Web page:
“Having a business and being in University is a bit of a challenge. Getting time to study is complicated, but I make it work.”

According to Marlon, his biggest challenge is making sure he provides time for MKCK, school and all the fun things in life. “Since I’m not alone in this project, it makes balancing work and life a lot easier.” Marlon’s mom helps sell products at the La Feria when he’s busy with school and Marlon’s cousin, Kenyi helps with delivery and creating new designs. “We all work together as a team.”  

But all in all, Marlon still wants to be a kid, hang out with his friends and play soccer. “I am making sure to live life the way I want it, while being an entrepreneur.”

Drop: A New Development in Wearable Health Technology

“I’m a hungry entrepreneur because I’m desperate to reach my goals. I’ll do whatever it takes to complete them,” explains Tony Cueva Bravo, Co-Founder of Drop, a medical hardware start up in Lima, Peru.

Tony Cueva Bravo

Tony Cueva Bravo

In December 2014, Tony was wrapping up his university career with a major in electrical engineering and started having doubts about his chosen career path.

“I really wanted to contribute to society and I wasn’t sure that as an engineer I would be able to fulfill that goal to my utmost ability.”

He decided to take an entrepreneurship course offered by the University on a whim and instantly fell in love.

“I was WOWed! That class has completely changed my life. I realized that as an entrepreneur I would have leverage and an impact on society.”

For the next few months, Tony began spending afternoons sipping on Starbucks coffee and surfing the internet for his big idea. But, each idea he came up with didn’t seem to fit. That’s when Tony realized his hands were sweating again.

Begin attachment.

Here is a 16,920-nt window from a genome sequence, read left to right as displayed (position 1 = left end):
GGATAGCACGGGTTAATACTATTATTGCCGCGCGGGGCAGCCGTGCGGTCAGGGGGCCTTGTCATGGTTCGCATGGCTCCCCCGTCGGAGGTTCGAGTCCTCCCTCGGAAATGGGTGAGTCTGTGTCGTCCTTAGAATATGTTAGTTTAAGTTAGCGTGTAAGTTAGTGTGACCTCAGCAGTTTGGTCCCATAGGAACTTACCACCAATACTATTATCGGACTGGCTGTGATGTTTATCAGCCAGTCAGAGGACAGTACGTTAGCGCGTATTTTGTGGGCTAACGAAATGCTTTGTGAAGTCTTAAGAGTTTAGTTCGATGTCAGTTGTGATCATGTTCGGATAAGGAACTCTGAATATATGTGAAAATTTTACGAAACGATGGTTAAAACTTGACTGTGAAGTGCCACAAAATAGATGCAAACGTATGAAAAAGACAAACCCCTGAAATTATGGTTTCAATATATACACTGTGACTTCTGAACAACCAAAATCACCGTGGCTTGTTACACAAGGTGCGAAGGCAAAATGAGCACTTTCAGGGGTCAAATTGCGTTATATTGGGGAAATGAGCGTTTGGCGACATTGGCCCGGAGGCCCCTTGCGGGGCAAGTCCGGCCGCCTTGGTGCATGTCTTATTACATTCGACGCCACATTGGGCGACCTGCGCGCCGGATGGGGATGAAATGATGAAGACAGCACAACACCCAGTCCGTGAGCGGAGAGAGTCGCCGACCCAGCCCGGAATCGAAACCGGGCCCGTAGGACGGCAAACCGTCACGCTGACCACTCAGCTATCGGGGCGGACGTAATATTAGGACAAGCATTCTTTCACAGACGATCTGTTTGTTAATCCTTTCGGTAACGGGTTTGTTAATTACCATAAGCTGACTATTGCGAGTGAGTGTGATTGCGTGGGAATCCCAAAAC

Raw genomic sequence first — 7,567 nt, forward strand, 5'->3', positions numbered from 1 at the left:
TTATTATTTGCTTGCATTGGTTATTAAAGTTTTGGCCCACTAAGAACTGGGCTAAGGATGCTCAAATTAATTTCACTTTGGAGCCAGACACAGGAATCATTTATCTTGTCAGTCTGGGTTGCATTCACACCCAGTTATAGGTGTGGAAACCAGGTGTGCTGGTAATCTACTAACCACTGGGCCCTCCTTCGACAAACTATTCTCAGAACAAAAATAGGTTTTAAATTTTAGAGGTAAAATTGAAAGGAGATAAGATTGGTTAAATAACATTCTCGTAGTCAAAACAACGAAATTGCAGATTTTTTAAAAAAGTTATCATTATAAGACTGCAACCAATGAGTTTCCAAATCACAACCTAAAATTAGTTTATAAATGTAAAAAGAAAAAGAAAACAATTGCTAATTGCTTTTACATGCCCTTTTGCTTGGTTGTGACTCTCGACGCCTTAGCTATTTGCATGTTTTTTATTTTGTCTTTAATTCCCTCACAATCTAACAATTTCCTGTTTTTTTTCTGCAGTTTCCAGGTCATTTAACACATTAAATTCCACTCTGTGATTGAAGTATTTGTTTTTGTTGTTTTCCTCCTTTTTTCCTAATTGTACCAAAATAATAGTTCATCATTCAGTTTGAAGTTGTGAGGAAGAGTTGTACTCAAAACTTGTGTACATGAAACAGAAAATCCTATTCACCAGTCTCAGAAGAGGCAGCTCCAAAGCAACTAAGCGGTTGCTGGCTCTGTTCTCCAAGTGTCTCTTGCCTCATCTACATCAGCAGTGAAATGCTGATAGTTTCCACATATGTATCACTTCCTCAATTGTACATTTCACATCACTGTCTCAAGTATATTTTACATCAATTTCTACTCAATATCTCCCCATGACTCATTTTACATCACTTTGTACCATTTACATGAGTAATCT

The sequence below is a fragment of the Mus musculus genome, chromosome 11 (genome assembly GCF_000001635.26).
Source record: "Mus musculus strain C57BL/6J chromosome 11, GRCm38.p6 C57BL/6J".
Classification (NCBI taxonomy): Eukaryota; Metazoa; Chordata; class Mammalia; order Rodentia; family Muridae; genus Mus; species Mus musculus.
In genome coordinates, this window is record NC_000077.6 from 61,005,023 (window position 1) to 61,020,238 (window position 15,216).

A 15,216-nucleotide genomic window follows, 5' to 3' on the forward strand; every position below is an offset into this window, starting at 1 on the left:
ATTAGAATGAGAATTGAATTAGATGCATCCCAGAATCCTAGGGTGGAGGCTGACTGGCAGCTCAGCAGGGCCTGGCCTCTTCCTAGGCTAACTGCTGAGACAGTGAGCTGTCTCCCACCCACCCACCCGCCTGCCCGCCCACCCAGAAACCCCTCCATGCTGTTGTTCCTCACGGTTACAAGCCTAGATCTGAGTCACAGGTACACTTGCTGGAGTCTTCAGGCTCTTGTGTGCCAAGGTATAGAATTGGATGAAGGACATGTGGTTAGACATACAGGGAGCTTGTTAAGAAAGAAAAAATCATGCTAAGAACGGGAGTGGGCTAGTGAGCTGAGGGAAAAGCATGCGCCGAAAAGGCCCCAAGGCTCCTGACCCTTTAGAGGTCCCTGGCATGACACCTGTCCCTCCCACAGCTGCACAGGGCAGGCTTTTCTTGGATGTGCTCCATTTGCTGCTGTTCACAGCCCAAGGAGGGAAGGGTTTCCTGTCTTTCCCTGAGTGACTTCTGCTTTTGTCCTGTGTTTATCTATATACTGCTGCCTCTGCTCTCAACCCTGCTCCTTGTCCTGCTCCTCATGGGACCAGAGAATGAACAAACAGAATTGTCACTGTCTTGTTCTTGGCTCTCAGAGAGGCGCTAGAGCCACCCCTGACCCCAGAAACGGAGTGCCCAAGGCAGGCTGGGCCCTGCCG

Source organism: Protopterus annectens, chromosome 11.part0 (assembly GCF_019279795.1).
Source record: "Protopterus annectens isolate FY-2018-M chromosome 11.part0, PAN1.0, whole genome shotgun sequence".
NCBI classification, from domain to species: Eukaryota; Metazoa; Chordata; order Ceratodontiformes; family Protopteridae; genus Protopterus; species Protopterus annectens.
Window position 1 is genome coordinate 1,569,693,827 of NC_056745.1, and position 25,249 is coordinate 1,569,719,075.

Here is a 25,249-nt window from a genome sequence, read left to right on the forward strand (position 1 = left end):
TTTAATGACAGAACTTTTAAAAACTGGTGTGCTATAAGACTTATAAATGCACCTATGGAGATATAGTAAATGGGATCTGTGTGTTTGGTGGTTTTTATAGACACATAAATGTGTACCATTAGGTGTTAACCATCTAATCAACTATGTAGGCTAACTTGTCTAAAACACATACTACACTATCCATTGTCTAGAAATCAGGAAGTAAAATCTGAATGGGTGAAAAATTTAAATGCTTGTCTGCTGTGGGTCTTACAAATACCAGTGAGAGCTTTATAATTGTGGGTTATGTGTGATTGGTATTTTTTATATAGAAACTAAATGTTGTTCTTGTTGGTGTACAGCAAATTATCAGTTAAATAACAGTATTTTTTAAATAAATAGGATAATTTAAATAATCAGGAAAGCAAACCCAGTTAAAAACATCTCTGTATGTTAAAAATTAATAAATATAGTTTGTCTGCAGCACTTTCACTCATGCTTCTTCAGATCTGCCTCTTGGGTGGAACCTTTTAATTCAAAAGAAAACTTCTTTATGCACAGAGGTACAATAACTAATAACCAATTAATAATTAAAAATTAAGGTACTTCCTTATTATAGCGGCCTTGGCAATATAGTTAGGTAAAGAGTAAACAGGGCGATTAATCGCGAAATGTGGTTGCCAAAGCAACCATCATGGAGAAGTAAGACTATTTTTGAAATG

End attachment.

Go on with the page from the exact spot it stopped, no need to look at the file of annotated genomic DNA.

He suffers from hyperhidrosis or excessive sweating, a condition he finds embarrassing and uncomfortable. “What if other people are suffering the same pain as me?” asked Tony. That’s when Drop was born. 

Drop is a portable medical device that reduces excessive sweating by applying small doses of electricity.

Right now, the device is a prototype but Tony expects to launch the product by the end of 2016 in Peru, Chile, Colombia and Mexico.

His big hurdle has been registration with Peru’s version of the FDA. “It involves a lot of tests and trials. The product could receive registration in as little as six months or as much as a year.” As Tony looks to markets outside of Peru, he’ll have to overcome registration processes in those countries as well.

Throughout the entire process, Tony’s biggest lesson has been perseverance, “If you love what you are doing and you are passionate about the idea, you will gain the perseverance. Perseverance is key because there are a lot of ups and downs in starting a business. Mistakes will be made.”

Need help with YOUR Start Up? Meet MIT'S Global Entrepreneurship Bootcamp

Tony says one of the biggest things that has helped him during his start up processes was MIT’s Global Entrepreneurship Bootcamp, “a nexus connecting entrepreneurs from around the world to the entrepreneurial ecosystem surrounding the Massachusetts Institute of Technology.”

Entrepreneurs selected are expected to start companies in one week and pitch their idea before a panel of investors. Apply for The MIT Global Entrepreneurship Bootcamp here:

Merida Romero Art Gallery: "It is for the love of Art"

“My wife and I opened the art gallery four years ago because we wanted to show off Bolivian artists and their talent,” says Jose Miguel Romero, the co-owner of Merida Romero Art Gallery, located in La Paz, Bolivia.